Accessing Mainstream Financial Products
During the initial assessment, FSS coordinators can ask participants about their financial practices and resources, including whether they use or have access to a checking and/or savings account, whether they have affordable sources of credit or savings for an emergency, and whether they use costly/high risk financial products or services (e.g., payday loans, check-cashing for a fee). Coordinators can give participants tailored information on predatory vs. high quality products and services, stress the importance of using high quality ones, and refer participants to local or partner financial institutions.
Most FSS coordinators do not have a background in financial education, financial coaching, or credit counseling, so FSS programs interested in providing more direct financial counseling services will need training and other resources for staff members.
Where in-person training is not an option, resources that are available freely online may be helpful. A few examples:
Your Money, Your Goals is a toolkit provided by the Consumer Financial Protection Bureau (CFPB) to assist social service staff in discussing financial health and practices with participants, and provide financial coaching or education, and credit counseling activities. The toolkit is modular (i.e., service coordinators can incorporate any or all topics from the toolkit).
Building Financial Capability: A Planning Guide for Integrated Services is an interactive guide to help community-based organizations interested in integrating financial capability services into existing programs (e.g. housing, job training, or Head Start), created by the HHS-funded Assets for Independence initiative. There is a video training series companion to the guide.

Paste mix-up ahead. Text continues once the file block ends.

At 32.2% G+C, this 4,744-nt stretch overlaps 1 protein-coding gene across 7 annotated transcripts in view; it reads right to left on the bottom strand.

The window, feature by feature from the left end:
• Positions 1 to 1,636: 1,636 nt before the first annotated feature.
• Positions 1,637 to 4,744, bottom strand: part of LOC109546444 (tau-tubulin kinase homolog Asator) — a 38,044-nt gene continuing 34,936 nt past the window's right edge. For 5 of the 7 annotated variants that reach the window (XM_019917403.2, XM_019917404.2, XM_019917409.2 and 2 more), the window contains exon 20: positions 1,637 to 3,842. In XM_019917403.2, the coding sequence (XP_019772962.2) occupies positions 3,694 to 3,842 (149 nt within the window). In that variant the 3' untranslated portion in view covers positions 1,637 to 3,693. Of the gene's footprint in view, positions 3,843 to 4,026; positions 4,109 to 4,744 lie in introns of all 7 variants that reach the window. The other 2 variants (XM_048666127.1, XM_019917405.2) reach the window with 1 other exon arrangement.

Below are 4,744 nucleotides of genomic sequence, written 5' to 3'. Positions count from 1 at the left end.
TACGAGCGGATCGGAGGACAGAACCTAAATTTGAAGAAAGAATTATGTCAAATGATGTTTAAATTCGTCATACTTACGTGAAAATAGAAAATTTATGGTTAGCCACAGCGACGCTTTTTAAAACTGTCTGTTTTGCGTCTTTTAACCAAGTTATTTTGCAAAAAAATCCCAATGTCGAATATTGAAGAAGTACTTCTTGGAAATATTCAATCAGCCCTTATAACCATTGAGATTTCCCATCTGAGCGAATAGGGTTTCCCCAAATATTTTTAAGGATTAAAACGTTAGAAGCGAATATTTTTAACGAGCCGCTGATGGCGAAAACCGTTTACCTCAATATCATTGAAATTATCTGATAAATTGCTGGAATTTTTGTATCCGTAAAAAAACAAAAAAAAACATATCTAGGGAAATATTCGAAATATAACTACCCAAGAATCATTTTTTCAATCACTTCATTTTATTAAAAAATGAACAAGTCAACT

Assessment tools from the Center for Financial Services Innovation include Measuring Financial Health: 8 Key Indicators, a 1-hour webinar geared to help organizations measure client financial health.
The Change Machine is an online financial coaching platform with self-paced lessons covering a six-part framework for financial security, including tools, tips, and coaching strategies tailored for coaches working with specific financially vulnerable populations.
Virtual Goal Coach is an online tool containing links to resources that can help families achieve their employment, financial, education and homeownership goals.
PowerPay provides tools to families to develop a personalized, self-directed debt elimination plan.
Vertex42 provides free budget templates, financial calculators and other debt reduction and money management tools. This NerdWallet article reviews additional budgeting and savings tools – many for free – designed to help consumers save more and spend less.